In just a few weeks Shrien Dewani has gone from being the heartbroken victim of an unimaginably cruel crime to a man accused of plotting a murder.
On 14 November, Mr Dewani, 31, had to be sedated after hearing that his 28-year-old wife's body had been found in the back of a taxi, apparently another random victim of the 50 murders a day in South Africa. Images of the blissful couple on their wedding day in India a fortnight earlier were broadcast.
After a comparatively crime-free World Cup, the South African authorities were keen not to shatter the country's image as a tourist destination and swiftly put pressure on the police to solve the case. Police chiefs said that "all resources" would be deployed to "speedily bring the perpetrators of this despicable crime to book".
The case led to many questions and speculation in the media. Why, they asked, did a wealthy couple choose to go into a dangerous township after dinner that night? How did Mr Dewani manage to survive unscathed, leaving his wife to meet her fate?
Three days later Mr Dewani left the country to accompany his wife's body back to Britain. Before leaving, he tried to answer his critics and quash the speculation. "I don't want to go into detail about what happened during the attack, because I will probably start crying. But they were so cold. They put a gun in my ear and pulled back the trigger – it was the stuff of movies."
He said it was his wife who had wanted to venture out of the normal tourist areas to see the "real Africa".
"Anni grew up in Sweden, and she felt as if the area around this hotel was just like at home: so clean and safe, and maybe a bit sterile."
As three men were arrested and charged with murder, including the couple's driver, leaks began to emerge from the police suggesting this was a "planned hit".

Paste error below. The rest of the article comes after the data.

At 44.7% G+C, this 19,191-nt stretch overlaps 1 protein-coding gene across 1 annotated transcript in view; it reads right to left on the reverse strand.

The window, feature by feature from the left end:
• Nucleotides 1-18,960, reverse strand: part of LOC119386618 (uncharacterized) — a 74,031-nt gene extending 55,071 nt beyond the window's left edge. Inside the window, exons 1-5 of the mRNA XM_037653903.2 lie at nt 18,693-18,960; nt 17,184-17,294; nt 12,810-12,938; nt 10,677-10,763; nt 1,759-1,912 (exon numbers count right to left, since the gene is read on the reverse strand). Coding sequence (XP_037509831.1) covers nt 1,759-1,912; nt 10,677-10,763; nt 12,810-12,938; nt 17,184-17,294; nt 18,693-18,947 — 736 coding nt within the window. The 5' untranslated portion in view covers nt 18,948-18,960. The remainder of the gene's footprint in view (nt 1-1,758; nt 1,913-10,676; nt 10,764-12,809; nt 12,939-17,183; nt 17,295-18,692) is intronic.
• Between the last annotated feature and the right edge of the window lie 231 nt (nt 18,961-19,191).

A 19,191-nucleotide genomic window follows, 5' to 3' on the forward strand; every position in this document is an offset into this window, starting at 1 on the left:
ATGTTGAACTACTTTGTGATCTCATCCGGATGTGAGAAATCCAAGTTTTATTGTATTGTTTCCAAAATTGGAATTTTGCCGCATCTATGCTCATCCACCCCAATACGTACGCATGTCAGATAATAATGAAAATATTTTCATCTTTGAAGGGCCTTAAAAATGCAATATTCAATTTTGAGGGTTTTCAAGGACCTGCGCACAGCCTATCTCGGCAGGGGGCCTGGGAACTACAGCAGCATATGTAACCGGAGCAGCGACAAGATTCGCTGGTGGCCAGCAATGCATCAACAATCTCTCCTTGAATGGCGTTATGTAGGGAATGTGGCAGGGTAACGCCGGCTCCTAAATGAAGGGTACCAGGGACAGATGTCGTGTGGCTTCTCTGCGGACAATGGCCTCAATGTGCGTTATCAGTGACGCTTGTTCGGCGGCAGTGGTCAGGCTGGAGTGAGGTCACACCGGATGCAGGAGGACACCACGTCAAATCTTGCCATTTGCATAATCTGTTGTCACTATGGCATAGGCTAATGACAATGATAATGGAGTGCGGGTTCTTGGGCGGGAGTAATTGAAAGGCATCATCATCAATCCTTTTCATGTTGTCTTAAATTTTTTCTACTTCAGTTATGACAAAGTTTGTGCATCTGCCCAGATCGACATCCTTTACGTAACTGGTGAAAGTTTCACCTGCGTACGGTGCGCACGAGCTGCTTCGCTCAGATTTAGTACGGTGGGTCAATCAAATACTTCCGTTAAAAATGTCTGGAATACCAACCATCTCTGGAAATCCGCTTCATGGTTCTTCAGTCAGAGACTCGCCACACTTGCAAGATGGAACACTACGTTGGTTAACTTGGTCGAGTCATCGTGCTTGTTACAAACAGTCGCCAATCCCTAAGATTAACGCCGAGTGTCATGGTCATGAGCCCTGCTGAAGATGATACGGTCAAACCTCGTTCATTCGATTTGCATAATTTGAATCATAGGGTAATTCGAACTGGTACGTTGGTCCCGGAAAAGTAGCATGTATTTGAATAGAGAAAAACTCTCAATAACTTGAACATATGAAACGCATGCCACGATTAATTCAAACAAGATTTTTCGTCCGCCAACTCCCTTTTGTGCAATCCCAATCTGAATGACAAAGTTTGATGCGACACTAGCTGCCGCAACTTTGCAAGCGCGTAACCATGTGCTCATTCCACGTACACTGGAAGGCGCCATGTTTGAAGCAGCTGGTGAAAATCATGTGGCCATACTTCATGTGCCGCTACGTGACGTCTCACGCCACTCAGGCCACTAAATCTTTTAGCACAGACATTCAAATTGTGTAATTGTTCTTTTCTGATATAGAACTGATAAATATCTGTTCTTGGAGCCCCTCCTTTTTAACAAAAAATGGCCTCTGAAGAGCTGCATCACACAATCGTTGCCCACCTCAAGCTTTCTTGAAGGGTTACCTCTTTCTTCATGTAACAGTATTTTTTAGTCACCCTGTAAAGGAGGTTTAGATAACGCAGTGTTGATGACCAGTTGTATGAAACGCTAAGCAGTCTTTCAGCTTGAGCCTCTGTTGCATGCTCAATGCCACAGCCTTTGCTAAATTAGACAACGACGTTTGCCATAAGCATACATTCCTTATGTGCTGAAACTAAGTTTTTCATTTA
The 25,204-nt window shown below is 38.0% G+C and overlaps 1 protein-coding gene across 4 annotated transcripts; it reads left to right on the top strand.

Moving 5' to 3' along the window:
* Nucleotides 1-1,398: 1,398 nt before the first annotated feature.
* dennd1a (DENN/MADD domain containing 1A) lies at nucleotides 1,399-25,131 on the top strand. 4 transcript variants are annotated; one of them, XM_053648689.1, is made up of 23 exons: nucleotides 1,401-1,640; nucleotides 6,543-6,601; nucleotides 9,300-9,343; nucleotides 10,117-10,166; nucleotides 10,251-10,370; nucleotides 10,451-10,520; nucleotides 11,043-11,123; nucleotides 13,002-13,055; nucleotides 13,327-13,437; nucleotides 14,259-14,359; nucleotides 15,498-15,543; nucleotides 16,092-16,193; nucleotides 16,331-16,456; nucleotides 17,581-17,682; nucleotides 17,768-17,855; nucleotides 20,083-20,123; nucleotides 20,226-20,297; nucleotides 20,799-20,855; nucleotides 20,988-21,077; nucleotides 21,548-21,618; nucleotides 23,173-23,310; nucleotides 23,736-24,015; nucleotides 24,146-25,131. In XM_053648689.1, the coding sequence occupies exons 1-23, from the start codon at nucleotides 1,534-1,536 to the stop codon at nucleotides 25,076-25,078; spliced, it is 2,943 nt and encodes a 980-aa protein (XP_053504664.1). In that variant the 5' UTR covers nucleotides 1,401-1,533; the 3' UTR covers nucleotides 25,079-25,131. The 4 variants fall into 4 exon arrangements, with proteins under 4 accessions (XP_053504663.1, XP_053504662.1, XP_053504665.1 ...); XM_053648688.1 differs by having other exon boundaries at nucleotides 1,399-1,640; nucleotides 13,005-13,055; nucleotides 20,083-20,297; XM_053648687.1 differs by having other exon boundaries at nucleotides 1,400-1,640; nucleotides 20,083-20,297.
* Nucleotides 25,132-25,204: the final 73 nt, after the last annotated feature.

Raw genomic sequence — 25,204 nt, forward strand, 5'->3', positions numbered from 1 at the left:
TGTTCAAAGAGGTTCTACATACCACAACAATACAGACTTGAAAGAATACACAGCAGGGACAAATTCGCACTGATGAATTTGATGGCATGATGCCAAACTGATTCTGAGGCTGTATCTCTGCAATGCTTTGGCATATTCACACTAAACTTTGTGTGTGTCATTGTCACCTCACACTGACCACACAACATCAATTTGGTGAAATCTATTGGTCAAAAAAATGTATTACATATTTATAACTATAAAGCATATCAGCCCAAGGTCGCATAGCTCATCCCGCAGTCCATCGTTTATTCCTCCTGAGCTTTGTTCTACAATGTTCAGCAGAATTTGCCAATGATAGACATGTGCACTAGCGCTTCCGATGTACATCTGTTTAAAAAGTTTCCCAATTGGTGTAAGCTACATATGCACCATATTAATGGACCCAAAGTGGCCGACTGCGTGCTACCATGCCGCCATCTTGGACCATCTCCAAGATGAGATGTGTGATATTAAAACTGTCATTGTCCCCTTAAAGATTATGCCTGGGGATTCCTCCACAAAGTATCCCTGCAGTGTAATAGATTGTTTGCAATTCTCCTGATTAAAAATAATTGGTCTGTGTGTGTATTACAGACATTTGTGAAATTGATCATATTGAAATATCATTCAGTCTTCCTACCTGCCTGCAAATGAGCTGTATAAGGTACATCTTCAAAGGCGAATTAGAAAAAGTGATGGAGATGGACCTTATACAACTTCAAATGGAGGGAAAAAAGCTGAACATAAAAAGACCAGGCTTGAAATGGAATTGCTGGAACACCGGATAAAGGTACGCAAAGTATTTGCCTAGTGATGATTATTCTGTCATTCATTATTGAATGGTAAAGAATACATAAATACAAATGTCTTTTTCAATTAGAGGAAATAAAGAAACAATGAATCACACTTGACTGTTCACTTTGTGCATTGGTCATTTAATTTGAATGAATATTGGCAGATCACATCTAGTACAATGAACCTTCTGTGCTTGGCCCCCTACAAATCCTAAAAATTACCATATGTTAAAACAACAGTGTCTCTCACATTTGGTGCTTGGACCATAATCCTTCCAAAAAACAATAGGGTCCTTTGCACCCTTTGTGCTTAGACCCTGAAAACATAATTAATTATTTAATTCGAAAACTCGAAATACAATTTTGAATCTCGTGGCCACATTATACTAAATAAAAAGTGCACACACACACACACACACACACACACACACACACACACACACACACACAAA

A newspaper report that PSP Healthcare, the care home service Mr Dewani runs with his brother and father, was £4.1m in debt was swiftly followed by a statement from the company's auditors that they had no concern about its financial standing or trading position. The family hired the publicist Max Clifford to counter any accusations as "outrageous".
Ten days after his wife was killed, Mr Dewani gave an interview to The Sun newspaper. He said: "I'd searched high and low for my perfect partner. Anni was the 'One'. Her looks, her laughter her personality, her spirit – everything about her was right for me. Why would I want to kill her? People who suggest this could not have seen us together. Saying I was somehow involved simply defies logic."
Claims emerged that the arrested men were being beaten for confessions. Sources started insisting that the family believed he was being set up as police were under political pressure to arrest a foreigner. Yesterday the contradictions continued. As the taxi driver Zola Tongo – who was jailed for 18 years after making a plea agreement with the prosecutors – accused Mr Dewani of offering him money to hire hitmen, the police still refused to confirm whether the Briton was a suspect or not.